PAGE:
Imagine a mobile QVC broadcast from foreign (US in this case) retail stores. “Live-stream shopping is captivating China, and one app lets viewers take part in the scramble for discounts in U.S. stores; ‘How is this possible? Why isn’t all of New York here?’” | learn more
“In China’s biggest cities, restaurants are struggling to satisfy the appetites of customers ordering food delivery through apps on their phones. That’s leading to a booming market for renting kitchen space, without tables, chairs or waiters.” | learn more
Author: Kai-Fu Lee
I read this book mostly on the basis of the authors pedigree. Kai-Fu Lee is a tech rock star. He’s an O.G. of AI research, a tech exec who built Google China, and founder of the VC firm Sinovation Ventures.
What I hoped to learn from this book was not about AI necessarily, but rather about the view on why China would be relevant to the AI economy in the coming years. Lee delivered on the promise by telling a story that tied together China’s strengths and the current state of AI development. Despite China’s shortcomings, the argument that they have what it takes to make meaningful advances with AI technology is a strong one.
The point centers around the fact that we’re not relying on fundamental breakthroughs in AI research for progress. Instead, the breakthroughs already exist and now we’re in the “application” phase where execution is needed. And China has the skills to pay the bills when it comes to applying this tech because of the massive amounts of engineering manpower and a data-rich environment driven by culture and scale. Watch out!
Lee spends a good part of the book painting a picture of what the world might look like after the AI job losses start occurring. His message is that we will be wise to reposition the manpower that’s been replaced by computers to do tasks that are innately human – social work, care giving, etc. I’m not sure I buy into this thinking as much as the message on China, but it’s a conversation that I think will pick up steam over the coming years.
Read this book if you’re curious to learn more about AI and the “race” among countries to implement it. Otherwise, maybe find a summary online.
The question of how many came up in a conversation, so I looked this up. The article goes on to highlight the mismatch of skills coming out of school with workplace needs, but 7 million is up from about 1 million in 1999 when they changed policies, and way above the 3 million that the U.S. graduates annually. | learn more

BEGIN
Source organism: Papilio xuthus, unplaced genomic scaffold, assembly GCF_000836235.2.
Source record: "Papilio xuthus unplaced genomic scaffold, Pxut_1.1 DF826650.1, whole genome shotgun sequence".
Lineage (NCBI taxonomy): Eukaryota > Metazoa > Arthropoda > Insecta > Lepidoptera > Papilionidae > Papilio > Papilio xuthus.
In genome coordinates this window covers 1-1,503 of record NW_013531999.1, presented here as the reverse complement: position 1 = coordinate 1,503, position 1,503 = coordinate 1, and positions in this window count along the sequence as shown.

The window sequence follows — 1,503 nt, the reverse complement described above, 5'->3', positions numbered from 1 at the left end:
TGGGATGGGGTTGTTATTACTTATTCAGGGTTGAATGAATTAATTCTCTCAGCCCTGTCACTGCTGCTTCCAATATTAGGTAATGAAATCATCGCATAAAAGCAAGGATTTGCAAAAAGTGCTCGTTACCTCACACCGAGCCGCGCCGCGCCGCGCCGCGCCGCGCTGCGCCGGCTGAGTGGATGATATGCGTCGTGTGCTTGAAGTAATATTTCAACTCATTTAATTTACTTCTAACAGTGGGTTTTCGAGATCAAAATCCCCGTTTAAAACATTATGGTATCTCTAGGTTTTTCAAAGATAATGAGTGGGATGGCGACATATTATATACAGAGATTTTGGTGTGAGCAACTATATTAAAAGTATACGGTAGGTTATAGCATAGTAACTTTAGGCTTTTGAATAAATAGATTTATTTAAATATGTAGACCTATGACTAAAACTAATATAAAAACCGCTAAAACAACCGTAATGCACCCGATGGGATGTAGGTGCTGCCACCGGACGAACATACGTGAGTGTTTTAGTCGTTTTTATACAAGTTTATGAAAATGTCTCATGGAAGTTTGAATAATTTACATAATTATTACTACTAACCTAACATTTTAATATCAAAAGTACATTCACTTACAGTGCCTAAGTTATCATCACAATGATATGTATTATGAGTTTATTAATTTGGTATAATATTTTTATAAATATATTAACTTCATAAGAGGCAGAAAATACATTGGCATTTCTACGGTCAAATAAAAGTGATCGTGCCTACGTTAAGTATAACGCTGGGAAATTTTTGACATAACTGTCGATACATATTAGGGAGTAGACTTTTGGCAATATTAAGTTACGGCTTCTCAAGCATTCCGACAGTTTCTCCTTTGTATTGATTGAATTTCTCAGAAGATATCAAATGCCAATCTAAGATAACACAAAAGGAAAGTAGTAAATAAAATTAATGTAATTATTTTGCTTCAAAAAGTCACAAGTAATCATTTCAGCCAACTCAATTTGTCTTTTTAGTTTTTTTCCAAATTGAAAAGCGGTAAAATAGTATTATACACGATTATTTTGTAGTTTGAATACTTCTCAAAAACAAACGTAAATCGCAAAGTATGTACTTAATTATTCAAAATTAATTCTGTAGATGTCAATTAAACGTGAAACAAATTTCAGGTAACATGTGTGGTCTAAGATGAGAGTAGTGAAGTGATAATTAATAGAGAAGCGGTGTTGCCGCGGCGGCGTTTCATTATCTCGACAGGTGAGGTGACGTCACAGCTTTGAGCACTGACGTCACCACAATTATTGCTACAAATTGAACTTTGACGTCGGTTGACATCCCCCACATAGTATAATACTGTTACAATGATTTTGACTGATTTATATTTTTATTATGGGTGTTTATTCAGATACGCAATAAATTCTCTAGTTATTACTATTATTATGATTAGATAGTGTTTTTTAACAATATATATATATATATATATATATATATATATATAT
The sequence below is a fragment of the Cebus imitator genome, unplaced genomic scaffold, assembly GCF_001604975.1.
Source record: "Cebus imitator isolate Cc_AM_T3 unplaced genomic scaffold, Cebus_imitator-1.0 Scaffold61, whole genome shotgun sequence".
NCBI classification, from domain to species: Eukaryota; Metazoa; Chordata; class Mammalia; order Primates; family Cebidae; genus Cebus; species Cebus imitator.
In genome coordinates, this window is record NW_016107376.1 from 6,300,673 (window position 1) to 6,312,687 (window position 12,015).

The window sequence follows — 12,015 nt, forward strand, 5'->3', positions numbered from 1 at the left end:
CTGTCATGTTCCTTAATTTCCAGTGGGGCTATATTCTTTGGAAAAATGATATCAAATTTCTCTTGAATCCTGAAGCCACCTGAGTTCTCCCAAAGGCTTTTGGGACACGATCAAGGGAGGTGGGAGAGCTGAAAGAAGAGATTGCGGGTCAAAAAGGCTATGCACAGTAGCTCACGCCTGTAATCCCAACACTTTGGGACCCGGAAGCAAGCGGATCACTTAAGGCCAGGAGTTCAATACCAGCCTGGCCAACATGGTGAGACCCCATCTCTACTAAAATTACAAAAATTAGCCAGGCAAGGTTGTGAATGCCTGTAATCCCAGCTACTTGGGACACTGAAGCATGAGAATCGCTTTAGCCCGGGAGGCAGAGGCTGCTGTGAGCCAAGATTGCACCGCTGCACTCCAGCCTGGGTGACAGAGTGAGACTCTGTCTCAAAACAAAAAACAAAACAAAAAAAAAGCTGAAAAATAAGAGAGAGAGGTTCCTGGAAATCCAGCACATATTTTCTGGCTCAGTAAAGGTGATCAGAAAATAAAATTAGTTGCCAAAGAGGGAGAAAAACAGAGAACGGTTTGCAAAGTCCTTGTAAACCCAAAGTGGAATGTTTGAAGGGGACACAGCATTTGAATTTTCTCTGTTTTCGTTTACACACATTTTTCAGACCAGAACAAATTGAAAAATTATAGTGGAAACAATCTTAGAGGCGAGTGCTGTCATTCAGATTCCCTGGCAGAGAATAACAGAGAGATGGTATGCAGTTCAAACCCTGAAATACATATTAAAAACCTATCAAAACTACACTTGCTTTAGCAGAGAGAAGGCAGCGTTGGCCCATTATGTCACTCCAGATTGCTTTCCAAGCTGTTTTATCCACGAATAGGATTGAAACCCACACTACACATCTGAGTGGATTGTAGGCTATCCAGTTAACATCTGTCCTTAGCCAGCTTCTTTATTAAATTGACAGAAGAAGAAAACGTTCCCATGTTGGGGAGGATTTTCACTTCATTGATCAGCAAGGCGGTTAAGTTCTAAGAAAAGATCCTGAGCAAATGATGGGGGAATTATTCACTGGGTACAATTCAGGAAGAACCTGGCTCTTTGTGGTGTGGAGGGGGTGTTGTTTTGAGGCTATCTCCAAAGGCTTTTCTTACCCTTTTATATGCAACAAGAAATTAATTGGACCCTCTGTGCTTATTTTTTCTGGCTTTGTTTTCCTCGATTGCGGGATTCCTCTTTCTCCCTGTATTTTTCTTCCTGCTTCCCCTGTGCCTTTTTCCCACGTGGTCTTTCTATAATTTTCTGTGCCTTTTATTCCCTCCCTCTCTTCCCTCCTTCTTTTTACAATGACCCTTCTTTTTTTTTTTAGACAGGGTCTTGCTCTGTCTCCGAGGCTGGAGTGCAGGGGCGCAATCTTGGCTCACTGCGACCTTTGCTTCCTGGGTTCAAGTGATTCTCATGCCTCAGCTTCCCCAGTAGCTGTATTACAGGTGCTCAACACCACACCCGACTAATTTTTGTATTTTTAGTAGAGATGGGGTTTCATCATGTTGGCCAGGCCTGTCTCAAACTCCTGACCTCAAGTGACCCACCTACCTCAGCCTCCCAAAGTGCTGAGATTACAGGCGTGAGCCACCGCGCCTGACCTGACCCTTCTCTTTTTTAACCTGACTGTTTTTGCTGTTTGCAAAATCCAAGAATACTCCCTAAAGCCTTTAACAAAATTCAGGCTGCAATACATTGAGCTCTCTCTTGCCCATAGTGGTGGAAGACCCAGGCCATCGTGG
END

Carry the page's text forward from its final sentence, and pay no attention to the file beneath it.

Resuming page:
China is arguably in the lead here – Alibaba has outfitted about 1 million mom & pop shops with heat sensors, digital payments and inventory tracking. While the US has fallen behind due to cultural privacy concerns, progress persists. | learn more
From the science journal Nature. “Their role in science may have had a significant impact on the world, or their position in the world may have had an important impact on science. In ten short profiles we reveal the human stories behind some of the year’s most important discoveries and events.” | learn more
A presentation from a16z general partner Connie Chan. “Believe it or not, we’re still in the early days of the internet. And even though it originated in the U.S., countries like China – that leapfrogged the infrastructure phase to go mobile-first – show us what’s possible when we go beyond advertising-only based models.” | learn more
“In what is thought to be a world first, the colleges of business and engineering at the university signed a three-year contract with an insurance broker to pay the annual six-figure sum, which provides coverage of up to $60 million.” | learn more
You may have seen some headlines about China managing to slip extra chips onto servers operated by Apple, Amazon and other US tech companies. This is a link to the Bloomberg piece with the original reporting that’s worth a read. It reinforces my view that internet security is a myth. | learn more
This series of 10 tweets (with pics and video clips) by Rishi Taparia showcases a new retail story that puts Amazon Go to shame – seriously. | learn more